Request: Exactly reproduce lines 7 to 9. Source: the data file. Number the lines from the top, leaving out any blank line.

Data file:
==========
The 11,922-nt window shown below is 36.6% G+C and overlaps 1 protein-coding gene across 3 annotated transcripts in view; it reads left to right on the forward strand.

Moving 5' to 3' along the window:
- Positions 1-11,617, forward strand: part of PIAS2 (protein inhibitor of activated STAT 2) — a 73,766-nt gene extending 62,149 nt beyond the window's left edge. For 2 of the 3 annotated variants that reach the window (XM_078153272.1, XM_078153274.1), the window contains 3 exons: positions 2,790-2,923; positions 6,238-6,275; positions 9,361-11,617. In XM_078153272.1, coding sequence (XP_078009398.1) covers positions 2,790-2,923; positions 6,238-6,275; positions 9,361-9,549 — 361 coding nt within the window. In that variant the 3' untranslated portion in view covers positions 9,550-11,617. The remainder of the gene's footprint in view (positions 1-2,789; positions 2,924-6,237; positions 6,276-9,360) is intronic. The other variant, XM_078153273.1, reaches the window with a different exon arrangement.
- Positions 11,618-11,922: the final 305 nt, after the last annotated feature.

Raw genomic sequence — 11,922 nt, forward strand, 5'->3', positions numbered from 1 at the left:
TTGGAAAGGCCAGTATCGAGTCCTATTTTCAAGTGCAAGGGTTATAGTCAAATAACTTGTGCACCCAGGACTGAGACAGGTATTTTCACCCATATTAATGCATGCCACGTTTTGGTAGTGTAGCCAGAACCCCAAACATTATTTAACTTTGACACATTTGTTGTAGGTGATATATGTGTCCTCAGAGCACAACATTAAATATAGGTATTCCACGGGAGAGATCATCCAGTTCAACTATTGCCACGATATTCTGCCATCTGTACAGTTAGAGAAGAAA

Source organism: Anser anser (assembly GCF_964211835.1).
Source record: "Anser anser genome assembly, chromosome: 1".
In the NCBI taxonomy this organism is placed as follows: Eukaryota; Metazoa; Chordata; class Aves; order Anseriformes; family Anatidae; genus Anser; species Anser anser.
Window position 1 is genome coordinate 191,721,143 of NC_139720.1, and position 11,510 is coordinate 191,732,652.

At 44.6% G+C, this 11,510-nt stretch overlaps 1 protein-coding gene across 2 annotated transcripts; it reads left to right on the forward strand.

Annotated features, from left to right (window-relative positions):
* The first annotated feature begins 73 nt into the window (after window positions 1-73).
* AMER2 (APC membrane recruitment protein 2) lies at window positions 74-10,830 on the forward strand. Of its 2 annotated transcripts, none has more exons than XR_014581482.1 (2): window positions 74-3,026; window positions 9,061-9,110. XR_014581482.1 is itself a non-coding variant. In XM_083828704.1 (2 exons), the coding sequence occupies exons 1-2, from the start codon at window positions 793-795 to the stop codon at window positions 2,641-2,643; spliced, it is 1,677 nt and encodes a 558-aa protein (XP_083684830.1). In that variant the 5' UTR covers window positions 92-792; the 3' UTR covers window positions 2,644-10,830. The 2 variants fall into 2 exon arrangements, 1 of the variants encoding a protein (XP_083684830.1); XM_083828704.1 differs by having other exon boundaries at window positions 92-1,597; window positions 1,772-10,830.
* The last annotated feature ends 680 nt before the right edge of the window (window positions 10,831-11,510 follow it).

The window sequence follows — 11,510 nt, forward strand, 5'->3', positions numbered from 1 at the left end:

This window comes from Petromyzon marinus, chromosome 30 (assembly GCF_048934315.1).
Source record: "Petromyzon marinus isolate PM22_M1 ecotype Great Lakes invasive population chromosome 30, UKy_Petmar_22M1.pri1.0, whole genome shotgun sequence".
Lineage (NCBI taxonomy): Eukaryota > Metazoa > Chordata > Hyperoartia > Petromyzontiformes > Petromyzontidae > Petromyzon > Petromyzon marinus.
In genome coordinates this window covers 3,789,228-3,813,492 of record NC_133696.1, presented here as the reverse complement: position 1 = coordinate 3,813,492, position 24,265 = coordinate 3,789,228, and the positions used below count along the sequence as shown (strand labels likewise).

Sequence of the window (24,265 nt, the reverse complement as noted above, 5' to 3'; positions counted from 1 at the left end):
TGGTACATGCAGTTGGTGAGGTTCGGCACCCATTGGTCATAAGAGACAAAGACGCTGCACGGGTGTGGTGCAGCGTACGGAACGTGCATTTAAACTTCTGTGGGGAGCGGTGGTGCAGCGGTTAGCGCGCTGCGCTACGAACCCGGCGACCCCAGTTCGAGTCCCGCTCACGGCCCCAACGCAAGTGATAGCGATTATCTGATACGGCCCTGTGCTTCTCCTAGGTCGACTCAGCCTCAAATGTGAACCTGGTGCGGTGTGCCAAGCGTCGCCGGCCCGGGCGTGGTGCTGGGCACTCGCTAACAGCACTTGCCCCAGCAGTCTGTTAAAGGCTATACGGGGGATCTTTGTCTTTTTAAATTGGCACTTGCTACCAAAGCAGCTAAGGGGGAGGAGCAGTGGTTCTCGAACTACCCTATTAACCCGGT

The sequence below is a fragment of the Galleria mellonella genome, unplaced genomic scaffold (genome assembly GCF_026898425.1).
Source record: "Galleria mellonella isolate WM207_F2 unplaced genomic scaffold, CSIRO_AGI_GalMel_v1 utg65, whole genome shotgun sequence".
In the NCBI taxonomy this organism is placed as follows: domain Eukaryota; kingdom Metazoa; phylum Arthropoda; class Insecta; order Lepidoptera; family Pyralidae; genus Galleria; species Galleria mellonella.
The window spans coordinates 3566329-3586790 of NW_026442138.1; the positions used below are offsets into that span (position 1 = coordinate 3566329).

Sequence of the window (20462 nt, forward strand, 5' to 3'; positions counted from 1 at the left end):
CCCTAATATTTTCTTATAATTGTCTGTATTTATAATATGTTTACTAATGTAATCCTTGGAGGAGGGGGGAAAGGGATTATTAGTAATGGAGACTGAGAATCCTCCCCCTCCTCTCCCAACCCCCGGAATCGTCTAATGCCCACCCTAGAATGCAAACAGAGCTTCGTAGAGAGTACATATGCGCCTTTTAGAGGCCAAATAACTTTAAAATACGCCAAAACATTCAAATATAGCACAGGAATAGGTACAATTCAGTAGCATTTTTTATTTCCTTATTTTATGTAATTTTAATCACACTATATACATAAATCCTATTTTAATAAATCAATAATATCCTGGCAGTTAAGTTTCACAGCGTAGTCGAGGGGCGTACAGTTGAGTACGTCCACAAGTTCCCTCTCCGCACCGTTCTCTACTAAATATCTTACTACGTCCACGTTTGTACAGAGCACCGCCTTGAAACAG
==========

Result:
Source organism: Anser anser (assembly GCF_964211835.1).
Source record: "Anser anser genome assembly, chromosome: 1".
In the NCBI taxonomy this organism is placed as follows: Eukaryota; Metazoa; Chordata; class Aves; order Anseriformes; family Anatidae; genus Anser; species Anser anser.